Our programme of support to this fledging enterprise ended in the summer of 2012. Credit union provision in Lambeth has reached a point of self-sufficiency and growth without needing our continued support. It has plans for further expansion across other London boroughs. As an organisation, the credit union has reached the stage we hope for each of our beneficiaries – a sustainable and brighter future. We cannot measure the long-term impact on our target beneficiaries of this grant, but we think this claim gives an indication: the credit union estimates a value to Lambeth residents of £1,395,000 between March 2010 and June 2012 as a result of borrowing from it rather than from doorstep lenders.
ANDREW FLETCHER: THE ‘EYES AND EARS’ OF OUR GOVERNORS AND
‘CRITICAL FRIEND’ TO THE CREDIT UNION
“It is a challenge for grant making trusts to make their funds go further. The idea of providing grants to help establish a credit union is an innovative idea that, if successful, will provide long term benefits to the community in Lambeth and help to eradicate the most pernicious aspects of so called ‘door step lending’. It is for these reasons that I was pleased to take on the role as the Walcot Governors’ observer at CU Board meetings.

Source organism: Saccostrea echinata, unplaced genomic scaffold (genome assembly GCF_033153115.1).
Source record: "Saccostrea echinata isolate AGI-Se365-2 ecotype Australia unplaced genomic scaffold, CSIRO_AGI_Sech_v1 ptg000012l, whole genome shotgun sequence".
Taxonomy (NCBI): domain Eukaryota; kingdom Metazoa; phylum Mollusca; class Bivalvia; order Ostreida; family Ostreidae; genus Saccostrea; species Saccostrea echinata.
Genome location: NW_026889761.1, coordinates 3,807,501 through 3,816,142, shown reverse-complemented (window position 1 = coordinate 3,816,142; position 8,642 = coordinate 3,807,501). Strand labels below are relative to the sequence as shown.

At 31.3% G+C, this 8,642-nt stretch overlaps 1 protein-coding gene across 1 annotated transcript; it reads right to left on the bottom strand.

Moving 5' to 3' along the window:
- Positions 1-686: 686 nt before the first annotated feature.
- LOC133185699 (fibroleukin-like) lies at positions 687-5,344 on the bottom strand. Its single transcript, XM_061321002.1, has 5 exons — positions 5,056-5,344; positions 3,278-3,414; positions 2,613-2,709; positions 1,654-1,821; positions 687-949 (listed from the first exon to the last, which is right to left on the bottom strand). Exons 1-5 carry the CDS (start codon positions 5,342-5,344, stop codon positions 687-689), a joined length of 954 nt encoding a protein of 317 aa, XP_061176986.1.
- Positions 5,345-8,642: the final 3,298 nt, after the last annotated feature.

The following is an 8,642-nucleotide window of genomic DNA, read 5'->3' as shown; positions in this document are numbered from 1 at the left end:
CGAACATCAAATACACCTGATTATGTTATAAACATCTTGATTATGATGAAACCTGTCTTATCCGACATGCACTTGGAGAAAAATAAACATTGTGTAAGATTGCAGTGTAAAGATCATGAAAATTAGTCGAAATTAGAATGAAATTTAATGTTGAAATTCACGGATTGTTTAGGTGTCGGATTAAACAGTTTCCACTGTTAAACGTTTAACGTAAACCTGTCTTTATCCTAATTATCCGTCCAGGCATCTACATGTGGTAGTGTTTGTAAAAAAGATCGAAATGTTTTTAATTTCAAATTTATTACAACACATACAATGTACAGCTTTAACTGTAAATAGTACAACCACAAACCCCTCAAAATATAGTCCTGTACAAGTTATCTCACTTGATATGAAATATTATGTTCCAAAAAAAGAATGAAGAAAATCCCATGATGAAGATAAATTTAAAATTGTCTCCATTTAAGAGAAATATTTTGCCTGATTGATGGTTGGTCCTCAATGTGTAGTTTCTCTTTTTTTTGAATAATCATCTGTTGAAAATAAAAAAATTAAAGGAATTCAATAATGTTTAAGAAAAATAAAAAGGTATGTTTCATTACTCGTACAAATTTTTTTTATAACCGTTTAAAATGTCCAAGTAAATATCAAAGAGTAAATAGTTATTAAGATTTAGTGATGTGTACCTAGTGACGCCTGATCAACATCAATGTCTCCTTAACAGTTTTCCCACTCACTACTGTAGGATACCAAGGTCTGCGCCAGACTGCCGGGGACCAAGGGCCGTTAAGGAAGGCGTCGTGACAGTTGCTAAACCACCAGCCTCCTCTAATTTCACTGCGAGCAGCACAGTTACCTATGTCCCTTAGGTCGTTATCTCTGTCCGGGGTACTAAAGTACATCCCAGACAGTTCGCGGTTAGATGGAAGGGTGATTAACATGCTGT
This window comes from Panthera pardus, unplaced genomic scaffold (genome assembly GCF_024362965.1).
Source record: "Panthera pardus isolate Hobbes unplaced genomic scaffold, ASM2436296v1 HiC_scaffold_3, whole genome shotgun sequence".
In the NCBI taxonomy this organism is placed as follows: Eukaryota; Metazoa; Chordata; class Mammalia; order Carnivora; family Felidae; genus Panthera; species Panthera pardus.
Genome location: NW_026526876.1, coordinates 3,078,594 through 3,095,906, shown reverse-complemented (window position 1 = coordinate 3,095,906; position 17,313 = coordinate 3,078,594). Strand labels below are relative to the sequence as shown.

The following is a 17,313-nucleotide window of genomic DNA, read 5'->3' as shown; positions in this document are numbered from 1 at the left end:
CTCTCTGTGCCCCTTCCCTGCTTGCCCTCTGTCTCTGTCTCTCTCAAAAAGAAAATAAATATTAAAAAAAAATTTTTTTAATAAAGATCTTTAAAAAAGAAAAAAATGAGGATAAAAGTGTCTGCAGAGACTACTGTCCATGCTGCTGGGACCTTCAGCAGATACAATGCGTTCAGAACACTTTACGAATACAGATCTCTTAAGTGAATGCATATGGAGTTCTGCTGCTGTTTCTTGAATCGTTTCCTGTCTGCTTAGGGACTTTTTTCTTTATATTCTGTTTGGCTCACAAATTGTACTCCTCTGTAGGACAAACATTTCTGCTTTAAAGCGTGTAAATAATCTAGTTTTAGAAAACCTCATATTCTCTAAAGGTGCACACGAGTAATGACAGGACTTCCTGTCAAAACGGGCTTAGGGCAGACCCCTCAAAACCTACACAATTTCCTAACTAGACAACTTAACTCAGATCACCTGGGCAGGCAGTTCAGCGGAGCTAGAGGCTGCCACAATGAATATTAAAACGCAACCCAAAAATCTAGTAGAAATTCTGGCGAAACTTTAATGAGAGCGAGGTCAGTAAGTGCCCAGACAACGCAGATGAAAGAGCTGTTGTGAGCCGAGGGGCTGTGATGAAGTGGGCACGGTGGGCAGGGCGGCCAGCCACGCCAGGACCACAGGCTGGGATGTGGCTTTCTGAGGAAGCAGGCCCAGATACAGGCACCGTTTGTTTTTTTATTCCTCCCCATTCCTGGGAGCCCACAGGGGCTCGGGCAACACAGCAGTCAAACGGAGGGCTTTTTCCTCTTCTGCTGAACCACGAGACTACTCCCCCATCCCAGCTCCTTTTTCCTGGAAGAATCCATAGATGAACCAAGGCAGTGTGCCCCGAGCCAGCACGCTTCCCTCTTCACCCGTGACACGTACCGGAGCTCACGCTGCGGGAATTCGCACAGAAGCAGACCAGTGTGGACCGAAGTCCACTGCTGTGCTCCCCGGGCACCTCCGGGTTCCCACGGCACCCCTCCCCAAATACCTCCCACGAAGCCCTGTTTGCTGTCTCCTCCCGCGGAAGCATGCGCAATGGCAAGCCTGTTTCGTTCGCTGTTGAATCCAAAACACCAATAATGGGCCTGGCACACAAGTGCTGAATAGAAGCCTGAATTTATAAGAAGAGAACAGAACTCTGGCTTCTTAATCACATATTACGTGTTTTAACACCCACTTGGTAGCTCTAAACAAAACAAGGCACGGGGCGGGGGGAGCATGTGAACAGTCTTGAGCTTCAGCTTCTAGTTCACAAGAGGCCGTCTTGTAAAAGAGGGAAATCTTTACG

The journey became more challenging than either the Governors or I had expected when the embryonic Lambeth credit union failed. It would have been easy to give up at that time, but the belief in the long term value of the project kept everybody working for the ultimate goal. In hindsight, the merger with a neighbouring credit union proved a blessing. It was a much longer established credit union, well managed and financed.
The merger has enabled the growth of a credit union in Lambeth to some 2,000 members, growing at about 100 a month. Current account facilities are available to members, allowing them to benefit from direct payments into their accounts and the financial savings that are available for those paying utility bills by direct debit.
The credit union is planning to introduce its own version of PayDay loans, looking to help members achieve a longer term solution for their finances at ‘fair’ rates of interest. The Walcot Foundation’s support in the establishment of a strong, growing and self-financing credit union in Lambeth has gone a long way in helping those Lambeth residents of special concern to the Foundation manage their financial affairs in a sustainable way.”
THE VIEW OF THE CREDIT UNION
From the Chief Executive
- The Board and I would like to thank the Governors for having the confidence and giving us the support to allow us to build a sustainable credit union in Lambeth. We hope that you will agree that the project has been a success and want to assure you that we will continue to expand the membership and offer ethical and affordable financial services to Lambeth residents in the future. We are planning to work with Lambeth Council on a number of DWP welfare reform projects and anticipate opening high volumes of new accounts over the next few years.
We are glad to share our expereince with other funders and projects. Please get in touch with either Hugh Valentine or Daniel Chapman